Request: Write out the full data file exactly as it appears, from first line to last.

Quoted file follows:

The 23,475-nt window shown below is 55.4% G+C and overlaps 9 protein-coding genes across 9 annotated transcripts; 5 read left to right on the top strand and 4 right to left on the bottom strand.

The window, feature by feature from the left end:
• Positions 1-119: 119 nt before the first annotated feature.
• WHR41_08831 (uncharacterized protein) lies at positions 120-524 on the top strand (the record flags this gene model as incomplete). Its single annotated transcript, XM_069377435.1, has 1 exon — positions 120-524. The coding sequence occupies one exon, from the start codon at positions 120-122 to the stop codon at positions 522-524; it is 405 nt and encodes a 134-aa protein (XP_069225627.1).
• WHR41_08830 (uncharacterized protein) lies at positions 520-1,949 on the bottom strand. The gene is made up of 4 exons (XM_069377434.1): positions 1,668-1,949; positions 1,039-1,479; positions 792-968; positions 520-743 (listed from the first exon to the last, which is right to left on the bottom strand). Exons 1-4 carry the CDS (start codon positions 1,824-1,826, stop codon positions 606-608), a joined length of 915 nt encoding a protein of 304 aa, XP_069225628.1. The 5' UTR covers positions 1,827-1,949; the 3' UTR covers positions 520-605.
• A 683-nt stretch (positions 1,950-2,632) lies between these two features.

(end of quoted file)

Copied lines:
The 23,475-nt window shown below is 55.4% G+C and overlaps 9 protein-coding genes across 9 annotated transcripts; 5 read left to right on the top strand and 4 right to left on the bottom strand.

The window, feature by feature from the left end:
• Positions 1-119: 119 nt before the first annotated feature.
• WHR41_08831 (uncharacterized protein) lies at positions 120-524 on the top strand (the record flags this gene model as incomplete). Its single annotated transcript, XM_069377435.1, has 1 exon — positions 120-524. The coding sequence occupies one exon, from the start codon at positions 120-122 to the stop codon at positions 522-524; it is 405 nt and encodes a 134-aa protein (XP_069225627.1).
• WHR41_08830 (uncharacterized protein) lies at positions 520-1,949 on the bottom strand. The gene is made up of 4 exons (XM_069377434.1): positions 1,668-1,949; positions 1,039-1,479; positions 792-968; positions 520-743 (listed from the first exon to the last, which is right to left on the bottom strand). Exons 1-4 carry the CDS (start codon positions 1,824-1,826, stop codon positions 606-608), a joined length of 915 nt encoding a protein of 304 aa, XP_069225628.1. The 5' UTR covers positions 1,827-1,949; the 3' UTR covers positions 520-605.
• A 683-nt stretch (positions 1,950-2,632) lies between these two features.